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Children with autism carry twice as many new and damaging genetic mutations as typically developing children, according to a large study published today in Neuron1.
Michael Wigler, professor at Cold Spring Harbor Laboratory in New York, and his collaborators sequenced the exome, or protein-coding parts of the genome, using DNA isolated from blood cells from 343 children with autism and their family members. The findings lend statistical heft to three other exome-sequencing studies published in Nature earlier this month.
“This fourth Musketeer is the largest of all four, and really puts the nail in the coffin” regarding the abundance of damaging mutations in autism, says Jonathan Sebat, associate professor of psychiatry and cellular and molecular medicine at the University of California, San Diego, who was a postdoctoral fellow in Wigler’s laboratory but was not involved in the new work.
Unlike the other three papers, the new one also identified intriguing genetic links between autism and fragile X syndrome, the most common inherited form of intellectual disability. An estimated one-third of children with fragile X are also diagnosed with autism.
“There’s a really huge clue there about mutation and cognitive function,” Wigler says. Although it’s still early days, having this genetic blueprint will help researchers understand how defects at the synapse can lead to different kinds of intellectual disability, he says.
The roots of the new research date to 2007, when Wigler and Sebat, then assistant professor at Cold Spring Harbor, reported in Science that children with autism have more de novo DNA deletions and duplications than do typically developing children.
Based on that work, the Simons Foundation (SFARI.org’s parent organization) launched the SSC. These ‘simplex’ families are enriched with children who have de novo glitches rather than those inherited from their parents.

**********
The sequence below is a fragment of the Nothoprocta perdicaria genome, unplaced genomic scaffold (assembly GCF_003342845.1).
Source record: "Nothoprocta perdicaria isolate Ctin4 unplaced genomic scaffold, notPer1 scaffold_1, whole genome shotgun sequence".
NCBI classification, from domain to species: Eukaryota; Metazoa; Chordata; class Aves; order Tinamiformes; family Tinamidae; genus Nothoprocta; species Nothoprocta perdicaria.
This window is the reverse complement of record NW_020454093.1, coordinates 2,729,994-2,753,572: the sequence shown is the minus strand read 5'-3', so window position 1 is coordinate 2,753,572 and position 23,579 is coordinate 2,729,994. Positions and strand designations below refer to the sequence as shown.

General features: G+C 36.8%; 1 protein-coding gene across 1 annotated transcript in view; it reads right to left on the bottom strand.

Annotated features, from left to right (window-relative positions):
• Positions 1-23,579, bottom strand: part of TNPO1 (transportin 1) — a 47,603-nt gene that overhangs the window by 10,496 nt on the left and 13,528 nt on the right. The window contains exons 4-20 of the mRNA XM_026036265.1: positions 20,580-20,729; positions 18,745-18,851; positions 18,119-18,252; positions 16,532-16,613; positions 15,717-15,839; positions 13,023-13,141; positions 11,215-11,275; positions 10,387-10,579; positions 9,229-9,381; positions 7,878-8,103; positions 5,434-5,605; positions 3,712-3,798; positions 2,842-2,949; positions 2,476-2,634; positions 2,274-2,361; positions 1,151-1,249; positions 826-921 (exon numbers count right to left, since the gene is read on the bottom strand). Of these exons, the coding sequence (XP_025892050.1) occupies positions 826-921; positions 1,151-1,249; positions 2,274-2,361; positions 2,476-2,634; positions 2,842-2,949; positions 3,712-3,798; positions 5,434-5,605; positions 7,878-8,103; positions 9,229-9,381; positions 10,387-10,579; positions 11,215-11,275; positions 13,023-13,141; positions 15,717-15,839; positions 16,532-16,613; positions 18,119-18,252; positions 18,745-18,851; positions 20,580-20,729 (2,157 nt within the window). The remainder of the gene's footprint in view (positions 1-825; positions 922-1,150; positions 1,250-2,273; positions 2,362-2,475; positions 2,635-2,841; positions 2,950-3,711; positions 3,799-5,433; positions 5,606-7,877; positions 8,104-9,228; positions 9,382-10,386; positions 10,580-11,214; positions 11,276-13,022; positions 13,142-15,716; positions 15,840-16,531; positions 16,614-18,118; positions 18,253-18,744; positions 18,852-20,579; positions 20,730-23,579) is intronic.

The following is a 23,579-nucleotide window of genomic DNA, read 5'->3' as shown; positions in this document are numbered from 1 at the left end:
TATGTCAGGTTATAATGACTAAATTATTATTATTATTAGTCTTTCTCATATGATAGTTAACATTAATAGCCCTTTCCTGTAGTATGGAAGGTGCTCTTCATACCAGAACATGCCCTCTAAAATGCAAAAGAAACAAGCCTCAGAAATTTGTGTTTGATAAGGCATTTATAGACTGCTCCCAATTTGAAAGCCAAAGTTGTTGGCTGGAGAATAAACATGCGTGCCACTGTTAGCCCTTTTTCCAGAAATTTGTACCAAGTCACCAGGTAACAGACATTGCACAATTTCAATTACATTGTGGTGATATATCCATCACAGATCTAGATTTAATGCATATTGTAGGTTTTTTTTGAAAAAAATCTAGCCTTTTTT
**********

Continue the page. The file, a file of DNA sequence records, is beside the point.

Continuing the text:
His new study bears this out. In the group of children with autism, Wigler’s team found 59 de novo mutations that wipe out the function of the gene — what researchers call “killer mutations” — compared with 28 in the control group of unaffected siblings. The rate of non-killer mutations did not differ significantly between the two groups.
Because so many mutations crop up in healthy people, it’s not yet clear which ones in the autism group are causal and which are benign. Wigler puts it in terms of probabilities. For any 1 of the 59 killer mutations, “there’s a 50 percent chance it’s an autism gene,” he says. Because the autism group has twice as many of these mutations as do controls, you’d expect half of them to be there by chance, he says. So the other half are likely causal.
“That was a very clever thing for them to look at,” says Jon McClellan, professor of psychiatry and behavioral sciences at the University of Washington in Seattle.
The study also showed that the parents are much less likely to carry killer mutations in the FMRP-related genes than in the average gene. “Clearly, these mutations aren’t very well tolerated, and if they happen, they tend to cause problems,” McClellan says.
He points out, however, that FMRP is involved in a huge family of genes with many complex roles in the brain. “So there’s still a lot of work to do to find out how it all works, and how you could take that information and develop treatments for autism.”
For Wigler, the most promising genes are those that, across all four of the new exome sequencing studies, cropped up in more than one child with autism: CHD8, DYRK1A, KATNAL2, POGZ and SCN2A. “They all merit study, but those five are particularly worthy,” Wigler says. Of these, only SCN2A had been previously linked to autism. (In the larger group of 59 mutations, two — NRXN1 and PHF2 — had cropped up in autism gene searches before.)
That said, less than one-third of the SSC sequencing data have been published; Wigler and the other research groups are working on finishing the rest. As researchers gather more genetic read-outs, the number of candidate genes will undoubtedly rise. In the new paper, Wigler estimates that about 350 genes will be linked to autism, all told. “It will keep neurobiologists busy for the next 20 years,” he says.
Others agree that the new genetic data, while exciting, mean there will be a long road to new treatments.
The four new sequencing papers provide robust statistical evidence for a long list of candidate genes, says Rita Cantor, professor of human genetics at the University of California, Los Angeles. But figuring out how some of them converge into biological pathways — and how to potentially normalize those pathways — is still unknown. “The biological arguments are going to be more painful to make,” she says.
1: Iossifov I. et al. Neuron Epub ahead of print (2012) Abstract